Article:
Pre-Collegiate Global Health Review
Looking Into the Future: Bridging the Psychological Divide in America After the Pandemic
Anjali Iyer, Denmark High School, Alpharetta, Georgia, USA
Going back to school during the COVID-19 pandemic has been, quite simply, strange. Of course, being able to return to in-person school has been great; in fact, it has been a comforting experience to return to a “normal” daily routine after spending the last year and a half in virtual classroom settings. However, returning to school has exposed and exacerbated certain factors that may prevent an environment of pre-COVID normalcy from being totally achieved. The push for raising vaccination rates and promoting mask mandates nationwide (both crucial safety measures to help stop the spread of COVID) fail to acknowledge the more subtle, but just as destructive, psychological effects of the pandemic that have impacted every single person in the nation, high schoolers included.
The onset of COVID catalyzed the rapid spread of extreme opinions, societal polarization, and judgment that accumulated over the last couple of years; people were not able to see eye to eye on many COVID-related issues. People argued over government-enforced mask mandates, social distancing protocols released by the CDC, virtual and in-person school options, and, more recently, COVID-19 vaccines (Ballotpedia, 2020).
Moreover, the widespread social isolation that people have experienced over the last couple of years has further aggravated these issues. Anxiety and depression rates have spiked within all age groups (Panchal et al., 2021). However, COVID-19 has affected students of all ages in a more unique way. The new levels of personal stress have caused many students to develop more pessimistic attitudes, having negative effects on their outlook on life (Ren et al., 2021). For younger adolescents, the pandemic cut off nearly all social interactions with peers and friends (NAMI California, 2021). In combination with heightened tensions, the novel psychological effects resulted in an uncomfortable and volatile social environment in the U.S that will not immediately vanish after the end of the COVID-19 pandemic. In this sense, these psychological effects may be the longest-lasting effects of the pandemic.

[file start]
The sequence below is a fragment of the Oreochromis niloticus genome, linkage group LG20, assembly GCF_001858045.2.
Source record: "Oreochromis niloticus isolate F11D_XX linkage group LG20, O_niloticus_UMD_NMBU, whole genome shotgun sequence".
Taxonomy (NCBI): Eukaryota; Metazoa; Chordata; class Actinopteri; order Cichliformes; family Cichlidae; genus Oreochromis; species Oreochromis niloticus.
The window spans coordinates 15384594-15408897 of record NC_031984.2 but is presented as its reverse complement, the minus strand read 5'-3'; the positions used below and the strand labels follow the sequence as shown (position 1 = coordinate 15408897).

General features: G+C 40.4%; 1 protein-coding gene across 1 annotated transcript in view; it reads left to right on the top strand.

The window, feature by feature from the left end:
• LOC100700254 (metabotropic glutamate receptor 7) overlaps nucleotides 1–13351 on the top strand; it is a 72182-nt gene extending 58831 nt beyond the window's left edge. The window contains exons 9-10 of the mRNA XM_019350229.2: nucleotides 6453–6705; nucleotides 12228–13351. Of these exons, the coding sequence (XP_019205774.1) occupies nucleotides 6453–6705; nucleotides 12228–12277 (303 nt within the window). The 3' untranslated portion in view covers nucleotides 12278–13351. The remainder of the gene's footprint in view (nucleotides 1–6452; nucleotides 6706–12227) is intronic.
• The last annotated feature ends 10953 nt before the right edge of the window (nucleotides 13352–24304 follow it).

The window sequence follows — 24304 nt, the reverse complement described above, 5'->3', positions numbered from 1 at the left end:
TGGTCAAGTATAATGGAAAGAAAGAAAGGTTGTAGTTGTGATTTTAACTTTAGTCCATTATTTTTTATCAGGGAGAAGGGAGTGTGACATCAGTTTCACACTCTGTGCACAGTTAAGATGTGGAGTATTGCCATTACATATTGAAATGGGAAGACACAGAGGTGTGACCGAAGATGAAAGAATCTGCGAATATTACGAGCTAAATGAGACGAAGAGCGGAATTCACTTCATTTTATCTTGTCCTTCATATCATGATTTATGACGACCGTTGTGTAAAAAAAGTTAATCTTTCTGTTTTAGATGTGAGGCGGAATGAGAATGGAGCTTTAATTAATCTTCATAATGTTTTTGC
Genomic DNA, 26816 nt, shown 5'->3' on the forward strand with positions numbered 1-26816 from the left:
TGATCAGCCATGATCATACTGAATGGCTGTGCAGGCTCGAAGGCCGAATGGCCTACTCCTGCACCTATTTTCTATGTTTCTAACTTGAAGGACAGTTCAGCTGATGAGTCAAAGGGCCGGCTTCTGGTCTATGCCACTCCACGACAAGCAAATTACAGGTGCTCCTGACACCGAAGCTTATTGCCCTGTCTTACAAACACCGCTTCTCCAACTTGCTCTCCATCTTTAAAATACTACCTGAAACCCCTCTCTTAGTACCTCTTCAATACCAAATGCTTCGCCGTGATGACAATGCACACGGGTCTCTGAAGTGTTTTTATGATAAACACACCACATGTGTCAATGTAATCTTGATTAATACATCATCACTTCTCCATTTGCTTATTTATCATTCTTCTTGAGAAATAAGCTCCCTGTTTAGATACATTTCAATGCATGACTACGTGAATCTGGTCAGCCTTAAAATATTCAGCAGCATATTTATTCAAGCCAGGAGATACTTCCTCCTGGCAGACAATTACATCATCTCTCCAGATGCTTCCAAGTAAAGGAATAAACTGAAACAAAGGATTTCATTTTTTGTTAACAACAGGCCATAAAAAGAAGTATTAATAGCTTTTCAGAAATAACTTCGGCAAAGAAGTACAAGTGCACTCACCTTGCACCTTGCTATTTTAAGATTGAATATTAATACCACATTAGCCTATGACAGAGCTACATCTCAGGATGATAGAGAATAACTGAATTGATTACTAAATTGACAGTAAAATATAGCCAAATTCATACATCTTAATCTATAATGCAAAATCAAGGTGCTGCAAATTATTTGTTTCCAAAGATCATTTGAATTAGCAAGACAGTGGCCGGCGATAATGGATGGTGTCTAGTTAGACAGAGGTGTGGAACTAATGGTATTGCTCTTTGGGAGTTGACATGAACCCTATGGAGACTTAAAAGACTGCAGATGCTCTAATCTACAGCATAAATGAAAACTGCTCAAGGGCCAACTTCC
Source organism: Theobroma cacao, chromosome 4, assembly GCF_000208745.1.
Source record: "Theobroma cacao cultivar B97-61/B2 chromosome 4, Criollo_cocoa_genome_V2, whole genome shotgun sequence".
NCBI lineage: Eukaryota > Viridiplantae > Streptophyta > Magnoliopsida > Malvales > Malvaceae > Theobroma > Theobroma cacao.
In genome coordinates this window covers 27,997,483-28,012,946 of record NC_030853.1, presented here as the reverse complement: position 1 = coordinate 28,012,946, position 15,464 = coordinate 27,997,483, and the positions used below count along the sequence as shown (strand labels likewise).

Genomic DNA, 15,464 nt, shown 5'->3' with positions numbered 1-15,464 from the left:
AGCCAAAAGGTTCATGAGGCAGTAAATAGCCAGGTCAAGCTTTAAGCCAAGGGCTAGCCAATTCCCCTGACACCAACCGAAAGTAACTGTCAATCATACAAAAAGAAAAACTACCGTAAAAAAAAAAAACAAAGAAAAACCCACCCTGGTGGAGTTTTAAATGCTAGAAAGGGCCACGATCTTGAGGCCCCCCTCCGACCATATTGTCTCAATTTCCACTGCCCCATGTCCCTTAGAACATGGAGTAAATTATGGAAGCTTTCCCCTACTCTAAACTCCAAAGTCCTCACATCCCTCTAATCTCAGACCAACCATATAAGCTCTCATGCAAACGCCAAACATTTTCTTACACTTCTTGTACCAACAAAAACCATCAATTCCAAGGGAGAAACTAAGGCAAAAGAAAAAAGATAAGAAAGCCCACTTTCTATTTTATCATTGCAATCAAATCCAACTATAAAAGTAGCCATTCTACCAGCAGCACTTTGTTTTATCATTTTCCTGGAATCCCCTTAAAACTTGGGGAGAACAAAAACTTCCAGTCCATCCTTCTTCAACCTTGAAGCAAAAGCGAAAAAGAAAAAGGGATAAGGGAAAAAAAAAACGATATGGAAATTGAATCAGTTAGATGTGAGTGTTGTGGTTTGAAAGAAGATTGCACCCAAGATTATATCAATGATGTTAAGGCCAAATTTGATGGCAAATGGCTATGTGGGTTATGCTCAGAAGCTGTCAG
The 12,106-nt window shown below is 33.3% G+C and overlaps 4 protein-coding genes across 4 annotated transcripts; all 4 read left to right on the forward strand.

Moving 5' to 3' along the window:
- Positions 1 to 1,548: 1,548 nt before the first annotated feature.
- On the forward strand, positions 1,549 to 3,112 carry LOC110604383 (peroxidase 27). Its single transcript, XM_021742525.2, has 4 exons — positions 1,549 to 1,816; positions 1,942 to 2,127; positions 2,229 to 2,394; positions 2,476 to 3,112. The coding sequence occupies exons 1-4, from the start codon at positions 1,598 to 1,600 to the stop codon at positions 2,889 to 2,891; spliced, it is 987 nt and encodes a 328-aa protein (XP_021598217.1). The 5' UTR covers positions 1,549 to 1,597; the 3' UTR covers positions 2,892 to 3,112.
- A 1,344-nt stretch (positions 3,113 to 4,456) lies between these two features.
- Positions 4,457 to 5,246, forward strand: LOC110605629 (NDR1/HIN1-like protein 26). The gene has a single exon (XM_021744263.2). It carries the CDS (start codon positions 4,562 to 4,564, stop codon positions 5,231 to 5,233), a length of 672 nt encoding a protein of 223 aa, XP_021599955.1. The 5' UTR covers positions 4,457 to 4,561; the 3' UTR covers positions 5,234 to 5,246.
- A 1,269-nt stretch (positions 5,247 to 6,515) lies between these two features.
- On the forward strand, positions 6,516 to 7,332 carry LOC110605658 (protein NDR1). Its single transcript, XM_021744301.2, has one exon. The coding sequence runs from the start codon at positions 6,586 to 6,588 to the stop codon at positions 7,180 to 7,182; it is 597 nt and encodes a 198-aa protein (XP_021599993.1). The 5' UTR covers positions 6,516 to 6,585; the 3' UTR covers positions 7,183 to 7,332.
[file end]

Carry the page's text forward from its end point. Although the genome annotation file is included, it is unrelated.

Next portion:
While this is not the happiest perspective on the pandemic, truly acknowledging the extent of the societal divide that COVID exposed is the first step in facilitating a solution. The next step is to understand why — to get to the root of the issues that are separating us the most: controversies on masking, school closures, and vaccine encouragement (Ballotpedia, 2020).
For example, the issue of COVID-19 vaccines clearly illustrates how COVID-19 has affected people not just physically, but emotionally as well. In schools especially, the discussion of vaccination status has become almost taboo (Sparks, 2021). If students are constantly wary of being attacked for holding a different opinion regarding the vaccines, their incentive to talk to those who hold the opposite views of the vaccine is little to none. The silent judgment arising from all sides of the COVID debates forced people apart, causing distrust and hostility to spread more rapidly.
Once the most discordant topics are identified, efforts to mediate any controversy and hostility can then be employed. Everyone needs to make a conscious effort to listen; not every topic warrants an intense debate. Rather than attack the person who holds certain views, Americans should focus on their beliefs. Once people begin viewing each other as more than merely their views on pandemic-related issues, more positive interpersonal communication can be facilitated, which will ultimately prompt this large societal divide to start closing.
It is important to reiterate that the pandemic is not over. The health effects may be diminishing as vaccination rates rise and the number of new COVID cases drop, but the emotional and mental effects do not appear to be following the same pattern. The division that COVID-19 exposed in the U.S grows wider every day, with Americans throughout the country stuck in a strained and uneasy social atmosphere – a stark contrast from pre-COVID times nearly two years ago. Though it will take time to fully address these issues, acting to minimize these effects now will allow the U.S to truly begin to heal from the pandemic.
Lucy Burns Institute. (n.d.). Arguments in the debate over responses to the coronavirus (COVID-19) pandemic, 2020. Ballotpedia. Retrieved February 22, 2022, from https://ballotpedia.org/Arguments_in_the_debate_over_responses_to_the_coronavirus_(COVID-19)_pandemic,_2020#School_closures
NAMI California. (2020, September 17). School during the pandemic: Mental health impacts on students. NAMI California. Retrieved February 22, 2022, from https://namica.org/blog/impact-on-the-mental-health-of-students-during-covid-19/
Panchal, N., Kamal, R., Cox, C., & Garfield, R. (2021, February 10). The implications of COVID-19 for mental health and substance use. KFF. Retrieved February 22, 2022, from https://www.kff.org/coronavirus-covid-19/issue-brief/the-implications-of-covid-19-for-mental-health-and-substance-use/
Ren, Z., Xin, Y., Ge, J., Zhao, Z., Liu, D., Ho, R. C., & Ho, C. S. (2021, April 29). Psychological impact of covid-19 on college students after school reopening: A cross-sectional study based on machine learning. Frontiers in Psychology, 12. https://doi.org/10.3389/fpsyg.2021.641806
Sparks, S. D. (2021, September 28). How 'vaccine discrimination' laws make it harder for schools to limit Covid spread. Education Week. Retrieved March 4, 2022, from https://www.edweek.org/leadership/how-vaccine-discrimination-laws-make-it-harder-for-schools-to-limit-covid-spread/2021/09
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